Celebrating Independence Day! In 1776 the Continental Congress declared the 13 American colonies to be a new nation. The USA was no longer part of the British Empire. That seems like a good reason to celebrate, however, my personal history is very different.
My ancestors are from western side of the USA and in 1776 it was NEW SPAIN. 28 yrs before the Declaration of Independence, my paternal 4th great-grandmother, Maria Micaela Padilla, was born in the high mountain valley of El Rito, Rio Arriba County, New Spain, present day New Mexico.
Maria Micaela was born in 1748 and lived 14 miles south of Abiquiú, 18 miles northwest of Espanola, 15 miles northwest of Ojo Caliente and 56 miles northwest of Santa Fe. With the Sangre de Cristo Mountains to the east. With those very detailed directions being given, the present day locals will tell you, tongue in cheek, the very small community of El Rito is about 300 yrs northwest of Santa Fe. Much of the current day population lives off of the grid.
Maria Micaela Padilla was from a prominent founding family of New Mexico, so it is no surprise that when the handsome young 27 yr old doctor, Dominique Labadie, relocated from St Louis to New Mexico in 1765, he would pick Maria Micaela to be his wife. He was born in Veloc, Gascony, in the southwest of France. They were married in November of 1766 in a church in Santa Fe called La Parroquia, built between 1714 –1717. The very popular present day Cathedral Basilica of Saint Francis of Assisi was built by between 1869 and 1886 on the site of La Parroquia church. Maria Micaela and Dominique Labadie had 15 children and they were all baptized in that church.
In January of 1795 the French were lobbying for the return of Louisiana to France. Spain was fearful of the encroachment of the United States and the France. Since Dominique was French yet married to Maria Micaela Padilla, their property was inventoried and the couple and their 15 children were confined to their residence for a period of time.
I can't help but think that the information that's been written in our history books and taught in our schools is extremely slanted. In 1776, the same year Maria Micaela married her handsome Frenchman in Santa Fe, King Charles III of Spain gave my maternal 5th Great Uncle, Captain Antonio Montoya, 50,000 acre Piedra Lumbre Land Grant. Did you read anything about that in your history books? Probably not. On a side note, The 21,000 acres that comprise Georgia O'Keefe's Ghost Ranch is part of the Piedra Lumbre Land Grant, now owned by a Presbyterian Church. I won't go into how it went from being a family land grant to being owned by a church. I don't spend my time thinking about all the land and livestock taken from my family. Instead I study those that have given back to their communities. I pray that I have retained some of their character in my DNA.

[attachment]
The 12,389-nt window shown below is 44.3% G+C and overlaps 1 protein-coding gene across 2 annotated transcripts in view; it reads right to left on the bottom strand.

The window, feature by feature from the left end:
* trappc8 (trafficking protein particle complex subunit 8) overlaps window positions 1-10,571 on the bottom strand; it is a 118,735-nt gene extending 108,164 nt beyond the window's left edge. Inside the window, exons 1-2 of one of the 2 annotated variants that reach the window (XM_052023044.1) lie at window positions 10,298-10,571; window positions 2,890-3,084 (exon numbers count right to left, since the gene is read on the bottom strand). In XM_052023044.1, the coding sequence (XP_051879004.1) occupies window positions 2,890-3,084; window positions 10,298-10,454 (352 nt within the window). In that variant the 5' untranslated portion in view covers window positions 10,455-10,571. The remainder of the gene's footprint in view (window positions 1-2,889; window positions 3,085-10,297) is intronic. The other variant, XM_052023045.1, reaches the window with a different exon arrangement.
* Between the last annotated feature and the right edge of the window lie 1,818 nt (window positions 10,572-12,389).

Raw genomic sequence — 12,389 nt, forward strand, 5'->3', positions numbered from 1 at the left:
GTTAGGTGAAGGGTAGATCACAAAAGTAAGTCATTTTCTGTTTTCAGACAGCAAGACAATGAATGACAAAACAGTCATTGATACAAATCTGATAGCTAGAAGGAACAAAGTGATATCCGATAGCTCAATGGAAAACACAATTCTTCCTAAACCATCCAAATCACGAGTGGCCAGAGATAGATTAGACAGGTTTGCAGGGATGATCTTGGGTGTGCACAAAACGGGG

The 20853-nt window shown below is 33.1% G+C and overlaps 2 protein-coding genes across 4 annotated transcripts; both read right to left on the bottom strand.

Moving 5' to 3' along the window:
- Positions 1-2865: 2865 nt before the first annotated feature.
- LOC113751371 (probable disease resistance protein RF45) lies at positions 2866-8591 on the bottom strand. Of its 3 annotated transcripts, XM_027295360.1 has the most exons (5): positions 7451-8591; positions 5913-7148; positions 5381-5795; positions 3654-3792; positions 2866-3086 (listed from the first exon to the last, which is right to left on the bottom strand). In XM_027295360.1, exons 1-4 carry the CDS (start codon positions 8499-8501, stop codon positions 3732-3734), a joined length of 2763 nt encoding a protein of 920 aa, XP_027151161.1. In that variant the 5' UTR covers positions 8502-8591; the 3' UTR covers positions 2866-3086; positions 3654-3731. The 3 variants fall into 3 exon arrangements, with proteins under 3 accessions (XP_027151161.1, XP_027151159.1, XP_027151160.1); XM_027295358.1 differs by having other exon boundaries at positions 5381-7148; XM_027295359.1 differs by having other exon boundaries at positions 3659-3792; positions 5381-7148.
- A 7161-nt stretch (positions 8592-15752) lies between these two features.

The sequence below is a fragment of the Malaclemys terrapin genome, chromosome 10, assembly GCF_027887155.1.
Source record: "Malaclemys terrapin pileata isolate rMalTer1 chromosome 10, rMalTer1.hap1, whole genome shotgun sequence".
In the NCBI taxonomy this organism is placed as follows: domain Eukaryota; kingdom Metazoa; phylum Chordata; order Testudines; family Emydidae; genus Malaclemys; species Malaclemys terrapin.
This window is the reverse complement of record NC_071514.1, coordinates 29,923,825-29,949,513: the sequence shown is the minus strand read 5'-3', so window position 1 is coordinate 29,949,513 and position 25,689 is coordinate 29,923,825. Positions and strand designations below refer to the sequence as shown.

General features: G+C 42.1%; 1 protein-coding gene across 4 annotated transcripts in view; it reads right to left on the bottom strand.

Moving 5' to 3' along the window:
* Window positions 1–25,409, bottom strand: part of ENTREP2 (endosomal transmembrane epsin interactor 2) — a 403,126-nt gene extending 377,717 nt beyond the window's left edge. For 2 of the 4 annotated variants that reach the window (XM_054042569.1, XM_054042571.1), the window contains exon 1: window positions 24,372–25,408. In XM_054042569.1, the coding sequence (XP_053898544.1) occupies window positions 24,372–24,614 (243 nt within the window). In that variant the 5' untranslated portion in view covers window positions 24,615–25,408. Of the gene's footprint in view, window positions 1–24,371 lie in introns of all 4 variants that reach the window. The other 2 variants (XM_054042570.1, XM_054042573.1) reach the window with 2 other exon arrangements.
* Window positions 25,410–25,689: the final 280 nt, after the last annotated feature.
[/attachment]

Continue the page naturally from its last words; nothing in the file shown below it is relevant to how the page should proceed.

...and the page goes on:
Lorenzo Labadie is one of those ancestors that I have grown to know and love through my research. He was the grandson of Maria Micaela and Dominique Labadie and my 3rd great uncle. Lorenzo was described as a handsome, honorable man who wore many hats. In 1851 he was the Sheriff in Valencia County where he served 3 terms. Like his friend Kit Carson, he was a sympathetic and a loyal friend to many Native Americans. In 1855 he was appointed as a U.S. Indian Agent for 15 years and gained respect and confidence seldom obtained by the Native Americans as an Agent. Under his watchful eye, the Native Americans worked side-by-side with soldiers, damming the Pecos River to irrigate crops, planting trees, and building a slaughter house. They had 94 gardens spread over a 100 acre area and grew melons, pumpkins, chile and green beans. Lorenzo was removed as an Indian agent because he protested against the Native Americans being furnished unwholesome food by the government.
In 1871 Lorenzo took out merchants license and opened a wine shop. There were vineyards and orchards in Puerto de Luna, the place where both of my parents were born. I've become very familiar with Puerto de Luna in those days because in 1880, 1890 and 1900 Lorenzo was the most precise census taker of Puerto de Luna and the surrounding areas. There is so much family history in these documents, including a records of Billy the Kid living and working on my great-great uncle's ranches. He taught my great uncle Hilario Valdez to speak and read English at the age of 7 in the evenings when the work day was done. Puerto de Luna was a thriving community at the time. I hope to some day write a book based on the information that Lorenzo collected in the pages of his census.
That's a very condensed version of what was going on with just a very few of my ancestors in "New Spain" when the 13 eastern colonies became the United States. It wasn't until January 6, 1912, 3 yrs before my father, Felipe Montoya Fajardo was born that New Mexico became the 47th state.
So tomorrow, Independence Day, I am just going to visualize independence from this modern day madness we call our government. I'm praying for a miracle.